Mortgage Rates | Forecast after July OCR

Housing Market Written by John Bolton, Jul 17 2010

My personal view is the official cash rate (OCR) should not increase. Sure, a few statistics are pointing in the right direction but if you look more broadly I don’t see a recovery: In New Zealand, core retail sales are still weak and the same is true globally:

  • The Baltic Dry index (which measures global shipping trade) is near its lows of 2008.
  • In California, state employees are taking massive pay cuts.
  • Across Europe, governments are also pushing out a wide range of austerity measures (reducing spending.)
  • Meantime, closer to home, how many empty cities can China build before a wheel spins off the growth machine?  A recent study estimates that there are 64 million empty properties in China!

A weak global outlook has seen longer term fixed mortgage rates decline over the past three to four weeks.  The basis of this fall is a wider acceptance that any recovery is going to be slow and long. In other words there will be no need for interest rates to increase as quickly as many in the market had been predicting. As we have been saying consistently for 18 months - we are in for a sustained period of relatively low rates. Overall I think the current two-year mortgage rate at 6.95% is good value for money if you’re a bit nervous about rates or managing a tight budget. I’m sticking with floating at 5.95% but would consider a two-year rate if it got to 6.50% or a three-year rate if it dropped below 7.00%. My view is that the RBNZ will increase the OCR again at the end of July. It is a close call but I think they’ll want to put another increase in before sitting back for a while and “reflecting.” That means an OCR of 3.00% and floating mortgage rates of 6.25%. After this OCR increase I think we’ll see the RBNZ step back to see how the economy plays out over the next six months. My view is that we will not see a rapid succession of rate increases.  Short-term mortgage rates will increase. The one-year rate is likely to go to about 6.60%. The two-year rate might stay fairly steady at 6.95% but that will rely on the RBNZ looking reluctant to push rates up further this year. The longer-term rates are unlikely to change so the three- to five-year rates will hover around current levels, 7.25% to 7.75%. If we’re lucky these could decrease slightly. Looking at implied forward rates suggests that the five-year rate is still overpriced. I think it would be good value at anything below 7.25%.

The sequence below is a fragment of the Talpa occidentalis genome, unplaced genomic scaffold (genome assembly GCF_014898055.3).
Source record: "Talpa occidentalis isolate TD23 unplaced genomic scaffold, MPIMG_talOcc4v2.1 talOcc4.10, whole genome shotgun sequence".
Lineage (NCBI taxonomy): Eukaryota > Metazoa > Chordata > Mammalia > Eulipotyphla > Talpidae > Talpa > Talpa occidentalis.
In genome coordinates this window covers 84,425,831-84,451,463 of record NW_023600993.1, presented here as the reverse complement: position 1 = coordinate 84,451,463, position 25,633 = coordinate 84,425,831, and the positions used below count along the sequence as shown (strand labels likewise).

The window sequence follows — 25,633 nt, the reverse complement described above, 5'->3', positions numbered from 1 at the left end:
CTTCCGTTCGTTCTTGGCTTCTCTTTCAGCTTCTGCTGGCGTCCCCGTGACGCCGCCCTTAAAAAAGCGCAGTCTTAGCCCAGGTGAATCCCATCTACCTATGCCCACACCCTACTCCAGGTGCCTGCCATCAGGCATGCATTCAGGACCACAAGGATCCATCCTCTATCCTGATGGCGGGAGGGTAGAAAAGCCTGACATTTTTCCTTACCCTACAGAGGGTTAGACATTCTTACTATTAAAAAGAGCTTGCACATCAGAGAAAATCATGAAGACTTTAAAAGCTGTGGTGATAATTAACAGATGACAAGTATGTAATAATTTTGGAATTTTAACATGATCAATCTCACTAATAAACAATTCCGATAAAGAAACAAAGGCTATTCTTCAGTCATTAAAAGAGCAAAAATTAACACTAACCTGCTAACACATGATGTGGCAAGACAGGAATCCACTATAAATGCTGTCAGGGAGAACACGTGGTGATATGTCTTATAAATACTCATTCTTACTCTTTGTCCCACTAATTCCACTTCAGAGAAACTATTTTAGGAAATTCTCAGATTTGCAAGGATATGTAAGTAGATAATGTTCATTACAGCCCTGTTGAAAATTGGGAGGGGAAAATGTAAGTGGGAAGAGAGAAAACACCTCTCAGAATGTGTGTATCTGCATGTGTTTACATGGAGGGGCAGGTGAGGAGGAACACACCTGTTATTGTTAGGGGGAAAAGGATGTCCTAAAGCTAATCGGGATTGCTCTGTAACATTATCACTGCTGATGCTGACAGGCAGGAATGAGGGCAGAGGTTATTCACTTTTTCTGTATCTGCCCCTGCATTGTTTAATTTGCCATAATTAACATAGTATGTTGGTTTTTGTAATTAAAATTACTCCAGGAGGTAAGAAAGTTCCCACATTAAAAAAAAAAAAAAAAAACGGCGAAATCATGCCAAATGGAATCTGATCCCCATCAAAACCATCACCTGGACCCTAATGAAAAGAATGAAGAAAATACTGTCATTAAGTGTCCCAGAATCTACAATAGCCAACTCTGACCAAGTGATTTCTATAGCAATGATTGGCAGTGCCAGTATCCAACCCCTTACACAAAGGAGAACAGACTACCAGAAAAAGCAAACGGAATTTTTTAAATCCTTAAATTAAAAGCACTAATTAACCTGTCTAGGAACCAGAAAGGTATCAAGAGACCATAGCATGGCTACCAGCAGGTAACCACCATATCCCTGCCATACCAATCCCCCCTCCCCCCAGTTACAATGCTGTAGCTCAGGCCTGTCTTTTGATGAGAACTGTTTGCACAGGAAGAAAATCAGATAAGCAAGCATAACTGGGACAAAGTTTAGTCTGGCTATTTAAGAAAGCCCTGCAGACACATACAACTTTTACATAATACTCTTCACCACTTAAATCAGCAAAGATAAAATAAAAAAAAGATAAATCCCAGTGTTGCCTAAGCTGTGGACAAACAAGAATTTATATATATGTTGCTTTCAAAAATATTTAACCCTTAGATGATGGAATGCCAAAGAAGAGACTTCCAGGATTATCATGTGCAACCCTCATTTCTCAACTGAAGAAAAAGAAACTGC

Implied rates

The graph below shows how market pricing implies that the one-year fixed mortgage rate will increase over the next four years. I’ve compared the market view from one month ago with now and with my view of future rates. Based on my view of rates, if you’re game enough to wait you might yet get some lower long-term fixed rates. 

Structuring the mortgage

I’m all for keeping it simple. My mortgages are split 50/50. At the moment everything is sitting in floating but I will ultimately fix half for 2 or 3 years but rates need to fall a bit further first. From my perspective I’m enjoying having low mortgage rates and paying off debt that much faster. Splitting the mortgage gives me a bet both ways in terms of future rates and also helps smooth out any rate increases as my entire mortgage is not repricing at one time.

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